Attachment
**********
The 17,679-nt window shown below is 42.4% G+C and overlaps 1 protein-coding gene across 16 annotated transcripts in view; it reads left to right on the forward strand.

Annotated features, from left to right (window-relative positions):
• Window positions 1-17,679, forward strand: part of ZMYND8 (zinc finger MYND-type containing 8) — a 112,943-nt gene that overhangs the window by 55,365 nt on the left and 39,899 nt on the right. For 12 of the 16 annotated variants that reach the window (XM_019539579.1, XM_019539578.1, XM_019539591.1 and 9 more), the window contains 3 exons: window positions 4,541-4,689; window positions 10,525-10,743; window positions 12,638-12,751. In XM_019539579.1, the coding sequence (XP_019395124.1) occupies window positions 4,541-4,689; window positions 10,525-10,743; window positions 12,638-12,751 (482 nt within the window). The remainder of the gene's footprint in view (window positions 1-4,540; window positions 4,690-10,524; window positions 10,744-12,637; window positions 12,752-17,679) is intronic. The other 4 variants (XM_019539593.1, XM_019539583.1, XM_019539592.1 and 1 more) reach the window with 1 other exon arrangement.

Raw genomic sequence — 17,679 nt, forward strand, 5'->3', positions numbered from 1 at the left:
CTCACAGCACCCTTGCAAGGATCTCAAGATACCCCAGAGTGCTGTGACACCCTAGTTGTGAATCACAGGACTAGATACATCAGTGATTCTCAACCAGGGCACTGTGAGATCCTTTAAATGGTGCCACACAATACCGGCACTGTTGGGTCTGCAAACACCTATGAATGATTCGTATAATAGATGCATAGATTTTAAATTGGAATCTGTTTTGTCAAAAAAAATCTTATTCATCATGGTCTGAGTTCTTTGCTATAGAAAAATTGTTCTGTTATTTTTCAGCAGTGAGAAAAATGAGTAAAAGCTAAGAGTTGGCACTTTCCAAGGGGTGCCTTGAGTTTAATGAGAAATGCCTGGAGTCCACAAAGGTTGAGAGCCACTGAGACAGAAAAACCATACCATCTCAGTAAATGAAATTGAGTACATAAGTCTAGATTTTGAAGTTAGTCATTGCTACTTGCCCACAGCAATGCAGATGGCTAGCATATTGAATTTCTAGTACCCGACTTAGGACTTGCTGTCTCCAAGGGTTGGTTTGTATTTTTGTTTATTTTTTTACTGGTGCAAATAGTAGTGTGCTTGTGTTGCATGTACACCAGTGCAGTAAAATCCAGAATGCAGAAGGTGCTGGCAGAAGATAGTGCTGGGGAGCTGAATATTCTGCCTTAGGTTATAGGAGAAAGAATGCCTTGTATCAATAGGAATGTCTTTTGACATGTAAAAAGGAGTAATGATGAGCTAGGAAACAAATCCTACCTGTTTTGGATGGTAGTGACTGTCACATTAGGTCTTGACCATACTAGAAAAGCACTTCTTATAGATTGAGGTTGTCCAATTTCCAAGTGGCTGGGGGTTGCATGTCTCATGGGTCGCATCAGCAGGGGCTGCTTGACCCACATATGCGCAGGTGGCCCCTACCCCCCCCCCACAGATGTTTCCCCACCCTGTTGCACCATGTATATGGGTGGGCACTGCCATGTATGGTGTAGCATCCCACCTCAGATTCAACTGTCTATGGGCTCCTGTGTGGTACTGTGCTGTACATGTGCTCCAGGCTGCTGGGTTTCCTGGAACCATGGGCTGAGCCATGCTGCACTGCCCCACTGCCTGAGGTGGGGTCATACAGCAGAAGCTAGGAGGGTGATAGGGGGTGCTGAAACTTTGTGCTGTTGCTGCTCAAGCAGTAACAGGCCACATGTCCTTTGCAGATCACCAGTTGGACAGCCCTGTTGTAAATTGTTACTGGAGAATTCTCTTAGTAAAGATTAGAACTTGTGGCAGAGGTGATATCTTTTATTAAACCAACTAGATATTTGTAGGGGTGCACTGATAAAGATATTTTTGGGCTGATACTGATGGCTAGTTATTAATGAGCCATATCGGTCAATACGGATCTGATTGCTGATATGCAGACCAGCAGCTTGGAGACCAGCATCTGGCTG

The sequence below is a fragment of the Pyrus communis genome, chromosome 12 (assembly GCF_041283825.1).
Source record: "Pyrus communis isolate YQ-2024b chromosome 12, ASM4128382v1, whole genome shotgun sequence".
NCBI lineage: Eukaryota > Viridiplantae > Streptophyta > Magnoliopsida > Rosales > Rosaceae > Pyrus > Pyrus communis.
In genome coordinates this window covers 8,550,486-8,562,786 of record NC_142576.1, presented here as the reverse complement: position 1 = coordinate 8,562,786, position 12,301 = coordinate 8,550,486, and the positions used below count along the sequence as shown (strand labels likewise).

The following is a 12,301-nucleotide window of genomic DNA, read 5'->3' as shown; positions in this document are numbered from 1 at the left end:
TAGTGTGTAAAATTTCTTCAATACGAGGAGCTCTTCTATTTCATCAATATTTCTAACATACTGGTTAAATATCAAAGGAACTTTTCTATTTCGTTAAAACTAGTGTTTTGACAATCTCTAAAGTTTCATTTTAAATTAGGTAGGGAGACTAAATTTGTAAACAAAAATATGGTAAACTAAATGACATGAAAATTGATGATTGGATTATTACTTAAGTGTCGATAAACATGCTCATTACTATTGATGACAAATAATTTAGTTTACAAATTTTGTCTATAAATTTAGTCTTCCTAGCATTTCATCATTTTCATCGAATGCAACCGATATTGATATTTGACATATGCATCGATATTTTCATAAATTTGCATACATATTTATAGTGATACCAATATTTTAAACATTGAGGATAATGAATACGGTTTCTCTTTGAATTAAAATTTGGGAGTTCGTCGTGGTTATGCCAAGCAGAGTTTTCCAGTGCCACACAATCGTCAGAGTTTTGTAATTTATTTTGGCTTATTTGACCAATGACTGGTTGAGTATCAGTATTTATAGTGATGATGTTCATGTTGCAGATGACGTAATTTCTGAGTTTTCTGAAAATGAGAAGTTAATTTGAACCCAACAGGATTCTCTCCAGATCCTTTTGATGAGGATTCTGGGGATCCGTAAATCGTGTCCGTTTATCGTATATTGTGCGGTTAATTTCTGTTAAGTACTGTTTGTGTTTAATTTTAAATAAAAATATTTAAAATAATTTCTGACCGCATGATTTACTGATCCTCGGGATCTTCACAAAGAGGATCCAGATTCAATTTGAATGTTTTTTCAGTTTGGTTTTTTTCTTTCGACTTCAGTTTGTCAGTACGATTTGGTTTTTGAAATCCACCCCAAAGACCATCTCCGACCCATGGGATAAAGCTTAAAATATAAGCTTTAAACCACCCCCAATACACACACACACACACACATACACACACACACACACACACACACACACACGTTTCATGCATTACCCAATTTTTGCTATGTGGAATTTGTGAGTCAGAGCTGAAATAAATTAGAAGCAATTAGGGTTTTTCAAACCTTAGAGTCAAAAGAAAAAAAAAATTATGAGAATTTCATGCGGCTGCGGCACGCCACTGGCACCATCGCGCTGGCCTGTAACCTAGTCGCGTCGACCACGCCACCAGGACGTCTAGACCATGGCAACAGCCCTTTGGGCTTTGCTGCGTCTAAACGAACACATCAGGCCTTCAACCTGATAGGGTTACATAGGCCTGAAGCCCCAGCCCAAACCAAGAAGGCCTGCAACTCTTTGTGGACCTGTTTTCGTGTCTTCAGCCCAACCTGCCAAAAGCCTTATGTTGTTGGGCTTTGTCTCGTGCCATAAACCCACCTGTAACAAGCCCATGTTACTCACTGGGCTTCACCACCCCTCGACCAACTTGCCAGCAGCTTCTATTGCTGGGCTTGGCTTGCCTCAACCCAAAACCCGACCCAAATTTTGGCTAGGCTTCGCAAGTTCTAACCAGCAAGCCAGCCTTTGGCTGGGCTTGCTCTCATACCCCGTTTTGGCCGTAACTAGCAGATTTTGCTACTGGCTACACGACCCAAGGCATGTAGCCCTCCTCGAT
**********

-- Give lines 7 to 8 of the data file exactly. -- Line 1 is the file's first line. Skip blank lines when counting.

Source record: "Pyrus communis isolate YQ-2024b chromosome 12, ASM4128382v1, whole genome shotgun sequence".
NCBI lineage: Eukaryota > Viridiplantae > Streptophyta > Magnoliopsida > Rosales > Rosaceae > Pyrus > Pyrus communis.